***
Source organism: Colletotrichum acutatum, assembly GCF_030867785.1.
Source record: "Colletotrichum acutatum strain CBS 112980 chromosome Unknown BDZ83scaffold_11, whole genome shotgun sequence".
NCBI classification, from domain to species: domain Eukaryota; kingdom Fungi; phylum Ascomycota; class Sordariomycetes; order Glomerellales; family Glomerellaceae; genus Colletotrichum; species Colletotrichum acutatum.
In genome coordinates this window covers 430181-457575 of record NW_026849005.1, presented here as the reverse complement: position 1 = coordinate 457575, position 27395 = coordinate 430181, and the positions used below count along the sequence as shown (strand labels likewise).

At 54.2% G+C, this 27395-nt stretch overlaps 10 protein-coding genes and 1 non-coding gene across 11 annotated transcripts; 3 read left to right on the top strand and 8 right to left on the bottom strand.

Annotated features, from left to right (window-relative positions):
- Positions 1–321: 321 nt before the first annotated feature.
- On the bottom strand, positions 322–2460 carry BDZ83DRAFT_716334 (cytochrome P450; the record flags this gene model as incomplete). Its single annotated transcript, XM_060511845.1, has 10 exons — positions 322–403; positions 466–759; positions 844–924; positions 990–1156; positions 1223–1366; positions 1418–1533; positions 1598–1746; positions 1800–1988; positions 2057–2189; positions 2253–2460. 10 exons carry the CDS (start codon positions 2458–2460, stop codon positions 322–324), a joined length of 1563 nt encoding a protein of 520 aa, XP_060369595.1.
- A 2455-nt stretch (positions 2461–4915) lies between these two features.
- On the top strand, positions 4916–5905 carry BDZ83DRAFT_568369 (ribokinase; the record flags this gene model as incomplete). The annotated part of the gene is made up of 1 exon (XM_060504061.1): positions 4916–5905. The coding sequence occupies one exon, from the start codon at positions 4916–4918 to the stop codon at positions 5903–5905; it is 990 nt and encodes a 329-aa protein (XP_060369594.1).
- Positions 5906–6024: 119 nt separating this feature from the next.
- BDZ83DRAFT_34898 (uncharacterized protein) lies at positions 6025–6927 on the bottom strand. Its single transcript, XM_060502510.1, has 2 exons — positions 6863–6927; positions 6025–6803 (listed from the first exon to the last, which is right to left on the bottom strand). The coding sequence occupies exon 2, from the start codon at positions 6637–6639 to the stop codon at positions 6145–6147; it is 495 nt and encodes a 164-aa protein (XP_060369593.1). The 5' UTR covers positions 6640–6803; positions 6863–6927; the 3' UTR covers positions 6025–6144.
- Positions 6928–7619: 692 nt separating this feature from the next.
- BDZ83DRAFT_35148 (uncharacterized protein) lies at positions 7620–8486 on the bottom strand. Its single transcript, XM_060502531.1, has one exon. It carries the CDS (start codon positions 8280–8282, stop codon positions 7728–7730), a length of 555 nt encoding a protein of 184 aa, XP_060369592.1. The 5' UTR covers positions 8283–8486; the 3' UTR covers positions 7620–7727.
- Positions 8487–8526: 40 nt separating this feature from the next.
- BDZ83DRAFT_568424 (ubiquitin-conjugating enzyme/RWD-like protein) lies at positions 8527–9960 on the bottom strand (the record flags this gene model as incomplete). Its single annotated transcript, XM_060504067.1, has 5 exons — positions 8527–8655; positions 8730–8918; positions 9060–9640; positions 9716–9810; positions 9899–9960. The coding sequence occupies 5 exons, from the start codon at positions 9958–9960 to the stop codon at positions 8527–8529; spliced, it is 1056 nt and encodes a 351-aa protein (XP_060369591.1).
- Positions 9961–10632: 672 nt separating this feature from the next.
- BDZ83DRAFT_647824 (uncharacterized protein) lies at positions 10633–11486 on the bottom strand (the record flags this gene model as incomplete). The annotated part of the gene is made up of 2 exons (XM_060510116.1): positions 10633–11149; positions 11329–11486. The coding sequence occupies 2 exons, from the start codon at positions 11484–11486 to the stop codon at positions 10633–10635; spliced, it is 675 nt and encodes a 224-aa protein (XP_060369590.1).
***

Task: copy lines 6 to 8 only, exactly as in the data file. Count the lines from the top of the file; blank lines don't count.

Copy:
Annotated features, from left to right (window-relative positions):
- Positions 1–321: 321 nt before the first annotated feature.
- On the bottom strand, positions 322–2460 carry BDZ83DRAFT_716334 (cytochrome P450; the record flags this gene model as incomplete). Its single annotated transcript, XM_060511845.1, has 10 exons — positions 322–403; positions 466–759; positions 844–924; positions 990–1156; positions 1223–1366; positions 1418–1533; positions 1598–1746; positions 1800–1988; positions 2057–2189; positions 2253–2460. 10 exons carry the CDS (start codon positions 2458–2460, stop codon positions 322–324), a joined length of 1563 nt encoding a protein of 520 aa, XP_060369595.1.